When financial titan Goldman Sachs joined some of its Wall Street rivals in late 2005 in secretly packaging a new breed of offshore securities, it gave prospective investors little hint that many of the deals were so risky that they could end up losing hundreds of millions of dollars on them.
Goldman did very well as our economy collapsed including a $10 billion preferred stock investment from the U.S. Treasury in October 2008, as part of the Troubled Asset Relief Program (TARP).
Goldman’s activities in the Caymans helped it unload some of its subprime-related risks on others and also amass tens of billions of dollars in protection against a U.S. housing crash that ultimately occurred. These deals have accounted for a sizeable share of the firm’s $103 billion in revenues and more than $25 billion in profits since Jan. 1, 2007. At the end of 2009, Goldman had set aside more than $16 billion in cash and stock bonuses for its employees.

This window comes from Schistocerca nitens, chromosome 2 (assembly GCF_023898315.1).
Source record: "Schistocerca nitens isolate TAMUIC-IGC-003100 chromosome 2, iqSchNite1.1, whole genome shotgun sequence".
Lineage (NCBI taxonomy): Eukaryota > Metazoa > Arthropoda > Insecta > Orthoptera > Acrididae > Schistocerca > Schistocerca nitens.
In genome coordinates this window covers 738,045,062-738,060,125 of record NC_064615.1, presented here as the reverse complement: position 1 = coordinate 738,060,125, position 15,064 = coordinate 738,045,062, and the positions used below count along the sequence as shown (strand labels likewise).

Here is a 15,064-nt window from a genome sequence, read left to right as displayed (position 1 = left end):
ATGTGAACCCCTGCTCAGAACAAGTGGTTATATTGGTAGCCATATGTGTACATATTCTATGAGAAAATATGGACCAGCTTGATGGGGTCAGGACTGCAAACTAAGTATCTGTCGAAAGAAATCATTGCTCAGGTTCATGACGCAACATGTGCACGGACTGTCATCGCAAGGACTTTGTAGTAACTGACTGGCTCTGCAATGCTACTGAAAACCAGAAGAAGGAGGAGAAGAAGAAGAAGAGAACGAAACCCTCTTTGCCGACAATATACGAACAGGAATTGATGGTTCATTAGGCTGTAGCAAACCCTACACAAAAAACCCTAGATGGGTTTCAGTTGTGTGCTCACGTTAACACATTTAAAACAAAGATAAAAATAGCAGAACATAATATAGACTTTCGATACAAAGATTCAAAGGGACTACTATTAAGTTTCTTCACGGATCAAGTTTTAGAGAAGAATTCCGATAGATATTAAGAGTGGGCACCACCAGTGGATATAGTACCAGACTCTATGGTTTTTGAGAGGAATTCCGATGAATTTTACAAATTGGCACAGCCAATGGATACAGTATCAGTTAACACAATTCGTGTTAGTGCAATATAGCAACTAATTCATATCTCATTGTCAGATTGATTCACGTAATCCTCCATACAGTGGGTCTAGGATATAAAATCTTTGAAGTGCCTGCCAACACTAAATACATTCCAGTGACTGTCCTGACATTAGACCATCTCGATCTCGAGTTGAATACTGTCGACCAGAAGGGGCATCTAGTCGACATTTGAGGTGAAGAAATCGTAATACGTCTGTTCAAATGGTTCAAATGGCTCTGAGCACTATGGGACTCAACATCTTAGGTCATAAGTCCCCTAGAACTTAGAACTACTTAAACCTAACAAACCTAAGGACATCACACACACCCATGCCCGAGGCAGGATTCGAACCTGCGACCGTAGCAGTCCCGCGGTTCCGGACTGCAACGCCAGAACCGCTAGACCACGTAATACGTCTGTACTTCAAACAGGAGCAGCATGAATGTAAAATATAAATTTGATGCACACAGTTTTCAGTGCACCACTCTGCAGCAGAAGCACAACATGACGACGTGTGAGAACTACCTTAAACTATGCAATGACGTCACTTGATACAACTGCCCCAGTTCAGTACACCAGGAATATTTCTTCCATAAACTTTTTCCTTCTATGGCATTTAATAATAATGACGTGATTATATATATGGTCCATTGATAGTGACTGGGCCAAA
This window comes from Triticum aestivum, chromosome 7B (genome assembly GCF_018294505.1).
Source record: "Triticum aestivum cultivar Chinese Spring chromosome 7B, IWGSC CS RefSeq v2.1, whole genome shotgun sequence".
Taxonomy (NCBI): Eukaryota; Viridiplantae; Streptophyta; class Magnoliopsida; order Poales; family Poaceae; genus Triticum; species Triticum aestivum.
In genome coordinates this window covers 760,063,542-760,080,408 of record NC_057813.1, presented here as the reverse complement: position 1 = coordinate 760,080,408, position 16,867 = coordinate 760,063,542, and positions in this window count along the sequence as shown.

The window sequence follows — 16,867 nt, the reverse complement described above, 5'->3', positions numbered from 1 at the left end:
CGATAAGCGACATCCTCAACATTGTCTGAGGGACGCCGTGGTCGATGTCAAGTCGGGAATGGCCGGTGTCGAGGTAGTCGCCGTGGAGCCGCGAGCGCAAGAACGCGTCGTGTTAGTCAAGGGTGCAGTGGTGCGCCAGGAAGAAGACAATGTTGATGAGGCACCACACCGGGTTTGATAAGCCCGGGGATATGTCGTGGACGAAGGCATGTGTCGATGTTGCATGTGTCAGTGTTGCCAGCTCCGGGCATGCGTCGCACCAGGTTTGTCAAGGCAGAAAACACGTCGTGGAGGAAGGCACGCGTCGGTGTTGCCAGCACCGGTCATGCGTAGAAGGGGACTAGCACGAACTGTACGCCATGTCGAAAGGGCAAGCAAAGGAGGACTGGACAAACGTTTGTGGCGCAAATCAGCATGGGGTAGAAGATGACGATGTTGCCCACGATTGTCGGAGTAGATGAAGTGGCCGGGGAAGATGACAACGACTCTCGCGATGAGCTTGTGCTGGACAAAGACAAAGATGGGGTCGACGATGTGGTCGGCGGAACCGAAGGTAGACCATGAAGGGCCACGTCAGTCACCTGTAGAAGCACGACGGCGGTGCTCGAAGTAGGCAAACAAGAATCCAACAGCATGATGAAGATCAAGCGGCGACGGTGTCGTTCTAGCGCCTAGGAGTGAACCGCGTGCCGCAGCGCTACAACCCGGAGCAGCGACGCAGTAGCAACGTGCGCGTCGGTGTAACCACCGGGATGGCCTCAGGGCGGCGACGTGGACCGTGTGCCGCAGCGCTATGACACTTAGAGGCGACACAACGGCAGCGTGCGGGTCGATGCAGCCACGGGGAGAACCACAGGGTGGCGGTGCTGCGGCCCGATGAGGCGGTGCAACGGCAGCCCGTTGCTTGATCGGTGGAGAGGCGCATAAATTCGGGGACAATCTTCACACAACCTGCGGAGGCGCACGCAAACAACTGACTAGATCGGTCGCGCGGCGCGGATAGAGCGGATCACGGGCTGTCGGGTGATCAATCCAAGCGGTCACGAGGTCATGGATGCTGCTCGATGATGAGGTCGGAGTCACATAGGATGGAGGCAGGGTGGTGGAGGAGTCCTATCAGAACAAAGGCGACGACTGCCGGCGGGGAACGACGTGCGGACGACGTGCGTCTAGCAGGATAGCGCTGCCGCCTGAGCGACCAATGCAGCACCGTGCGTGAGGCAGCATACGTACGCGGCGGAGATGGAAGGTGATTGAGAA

Not only were investors losing, we (US taxpayers) lost to as Goldman covered its bets:
Many of Goldman’s winning bets with other large U.S. banks raised the price tags of 2008’s government bailouts of Citigroup, Bank of America, Morgan Stanley and others by sums that no one has yet determined because the contracts are private, according to people familiar with some of the transactions.
Thanks @dangillmor for the link.